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Pharmacol Rep. 2008 Jan-Feb;60(1):21-8.

NADPH oxidase-derived reactive oxygen species in the regulation of endothelial phenotype.

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King's College London School of Medicine, The James Black Centre, Cardiovascular Division, London, UK.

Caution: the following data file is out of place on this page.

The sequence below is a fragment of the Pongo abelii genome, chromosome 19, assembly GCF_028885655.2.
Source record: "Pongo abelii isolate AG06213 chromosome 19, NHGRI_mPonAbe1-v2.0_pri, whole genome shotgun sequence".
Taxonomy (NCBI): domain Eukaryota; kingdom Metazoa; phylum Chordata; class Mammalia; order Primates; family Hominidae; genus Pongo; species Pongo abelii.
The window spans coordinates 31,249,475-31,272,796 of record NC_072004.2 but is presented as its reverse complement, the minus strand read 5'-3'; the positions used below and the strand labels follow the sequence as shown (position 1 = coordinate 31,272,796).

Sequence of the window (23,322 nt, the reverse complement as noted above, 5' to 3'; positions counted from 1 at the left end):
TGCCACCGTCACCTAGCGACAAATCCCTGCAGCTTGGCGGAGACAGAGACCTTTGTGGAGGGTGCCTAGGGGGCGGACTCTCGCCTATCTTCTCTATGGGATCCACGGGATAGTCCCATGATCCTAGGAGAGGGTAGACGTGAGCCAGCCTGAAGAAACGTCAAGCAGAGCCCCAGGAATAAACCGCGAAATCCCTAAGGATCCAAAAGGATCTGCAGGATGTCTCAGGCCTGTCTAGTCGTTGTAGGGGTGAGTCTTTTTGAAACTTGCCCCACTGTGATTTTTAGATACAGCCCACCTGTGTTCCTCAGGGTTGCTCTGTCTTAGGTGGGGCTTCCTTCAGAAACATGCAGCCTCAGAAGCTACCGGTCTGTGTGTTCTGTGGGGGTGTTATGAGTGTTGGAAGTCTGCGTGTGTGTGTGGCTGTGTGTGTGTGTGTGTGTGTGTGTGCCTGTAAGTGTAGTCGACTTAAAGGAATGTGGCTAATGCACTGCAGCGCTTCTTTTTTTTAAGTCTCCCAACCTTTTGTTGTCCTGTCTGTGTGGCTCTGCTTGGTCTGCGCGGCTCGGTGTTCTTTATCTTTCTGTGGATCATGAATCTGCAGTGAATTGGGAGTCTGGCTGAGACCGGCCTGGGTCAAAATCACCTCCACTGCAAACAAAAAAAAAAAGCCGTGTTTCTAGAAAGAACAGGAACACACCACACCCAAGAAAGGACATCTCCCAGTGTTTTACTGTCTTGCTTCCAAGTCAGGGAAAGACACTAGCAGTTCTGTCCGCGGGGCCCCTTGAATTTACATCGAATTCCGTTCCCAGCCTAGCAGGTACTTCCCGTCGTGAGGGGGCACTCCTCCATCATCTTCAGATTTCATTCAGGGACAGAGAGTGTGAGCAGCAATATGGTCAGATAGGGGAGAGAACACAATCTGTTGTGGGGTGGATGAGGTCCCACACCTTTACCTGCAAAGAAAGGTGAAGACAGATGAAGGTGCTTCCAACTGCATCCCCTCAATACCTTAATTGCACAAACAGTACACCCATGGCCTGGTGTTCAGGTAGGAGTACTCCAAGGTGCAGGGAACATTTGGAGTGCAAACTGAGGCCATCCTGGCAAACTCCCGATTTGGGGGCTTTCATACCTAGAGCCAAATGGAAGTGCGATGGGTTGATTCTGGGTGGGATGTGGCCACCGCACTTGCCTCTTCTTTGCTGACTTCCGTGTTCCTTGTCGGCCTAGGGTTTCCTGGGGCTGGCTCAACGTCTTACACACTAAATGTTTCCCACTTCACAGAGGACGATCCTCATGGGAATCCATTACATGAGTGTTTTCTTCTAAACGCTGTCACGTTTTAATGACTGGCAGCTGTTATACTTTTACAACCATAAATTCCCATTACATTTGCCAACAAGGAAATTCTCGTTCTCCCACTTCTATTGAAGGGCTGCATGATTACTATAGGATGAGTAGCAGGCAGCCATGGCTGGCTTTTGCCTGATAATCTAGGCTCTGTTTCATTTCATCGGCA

Endothelial dysfunction comprising impairment of endothelium-dependent vasodilator function and increased endothelial activation contributes to the pathophysiology of cardiovascular diseases such as atherosclerosis, diabetic vasculopathy, heart failure and hypertension. The changes in endothelial phenotype in these conditions occur in response to diverse stimuli including inflammatory cytokines, activation of renin-angiotensin-aldosterone system, hyperlipidaemia, hyperglycemia, ischemia-reperfusion and mechanical forces. An increased production of reactive oxygen species (ROS), such as superoxide and H(2)O(2) is involved in the genesis of these alterations in endothelial phenotype. The NADPH oxidases, Nox2 and Nox4, are major sources of ROS in endothelial cells and are implicated both in vasodilator dysfunction and in the modulation of redox-sensitive signalling pathways that influence endothelial cytoskeletal organisation, adhesion molecule expression, permeability, growth, migration and other functions. NADPH oxidases appear to be especially important in redox signalling in that they are specifically activated by diverse agonists and regulate the activation of downstream protein kinases, transcription factors and other biological molecules. This review provides an overview of NADPH oxidase structure and regulation in endothelial cells and their role in pathophysiology, focussing particularly on endothelial activation.

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